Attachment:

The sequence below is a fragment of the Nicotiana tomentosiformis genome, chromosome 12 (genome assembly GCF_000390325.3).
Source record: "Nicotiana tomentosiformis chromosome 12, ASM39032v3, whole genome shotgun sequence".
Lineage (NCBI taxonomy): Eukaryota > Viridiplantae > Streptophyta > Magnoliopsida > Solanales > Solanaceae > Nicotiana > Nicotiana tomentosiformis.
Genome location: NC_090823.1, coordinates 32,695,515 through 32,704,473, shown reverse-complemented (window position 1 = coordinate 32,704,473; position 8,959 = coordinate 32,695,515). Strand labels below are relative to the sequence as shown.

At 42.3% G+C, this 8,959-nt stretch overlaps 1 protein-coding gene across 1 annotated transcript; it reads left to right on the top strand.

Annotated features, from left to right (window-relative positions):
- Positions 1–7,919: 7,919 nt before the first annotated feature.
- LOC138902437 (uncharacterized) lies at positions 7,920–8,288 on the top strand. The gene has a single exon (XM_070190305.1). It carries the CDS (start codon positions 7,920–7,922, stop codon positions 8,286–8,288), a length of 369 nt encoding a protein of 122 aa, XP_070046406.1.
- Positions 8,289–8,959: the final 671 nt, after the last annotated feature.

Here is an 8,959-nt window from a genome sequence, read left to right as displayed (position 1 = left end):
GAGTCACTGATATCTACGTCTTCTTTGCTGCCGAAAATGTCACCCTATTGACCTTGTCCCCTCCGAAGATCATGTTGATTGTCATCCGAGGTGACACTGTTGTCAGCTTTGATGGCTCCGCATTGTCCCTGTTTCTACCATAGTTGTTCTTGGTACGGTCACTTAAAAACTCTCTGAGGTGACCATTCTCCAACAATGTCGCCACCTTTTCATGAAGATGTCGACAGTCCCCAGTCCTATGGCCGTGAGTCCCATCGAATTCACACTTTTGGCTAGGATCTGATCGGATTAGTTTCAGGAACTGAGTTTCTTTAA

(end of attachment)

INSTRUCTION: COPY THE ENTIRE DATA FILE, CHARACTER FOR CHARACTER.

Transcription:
The sequence below is a fragment of the Nicotiana tomentosiformis genome, chromosome 12 (genome assembly GCF_000390325.3).
Source record: "Nicotiana tomentosiformis chromosome 12, ASM39032v3, whole genome shotgun sequence".
Lineage (NCBI taxonomy): Eukaryota > Viridiplantae > Streptophyta > Magnoliopsida > Solanales > Solanaceae > Nicotiana > Nicotiana tomentosiformis.
Genome location: NC_090823.1, coordinates 32,695,515 through 32,704,473, shown reverse-complemented (window position 1 = coordinate 32,704,473; position 8,959 = coordinate 32,695,515). Strand labels below are relative to the sequence as shown.

At 42.3% G+C, this 8,959-nt stretch overlaps 1 protein-coding gene across 1 annotated transcript; it reads left to right on the top strand.

Annotated features, from left to right (window-relative positions):
- Positions 1–7,919: 7,919 nt before the first annotated feature.
- LOC138902437 (uncharacterized) lies at positions 7,920–8,288 on the top strand. The gene has a single exon (XM_070190305.1). It carries the CDS (start codon positions 7,920–7,922, stop codon positions 8,286–8,288), a length of 369 nt encoding a protein of 122 aa, XP_070046406.1.
- Positions 8,289–8,959: the final 671 nt, after the last annotated feature.

Here is an 8,959-nt window from a genome sequence, read left to right as displayed (position 1 = left end):
GAGTCACTGATATCTACGTCTTCTTTGCTGCCGAAAATGTCACCCTATTGACCTTGTCCCCTCCGAAGATCATGTTGATTGTCATCCGAGGTGACACTGTTGTCAGCTTTGATGGCTCCGCATTGTCCCTGTTTCTACCATAGTTGTTCTTGGTACGGTCACTTAAAAACTCTCTGAGGTGACCATTCTCCAACAATGTCGCCACCTTTTCATGAAGATGTCGACAGTCCCCAGTCCTATGGCCGTGAGTCCCATCGAATTCACACTTTTGGCTAGGATCTGATCGGATTAGTTTCAGGAACTGAGTTTCTTTAA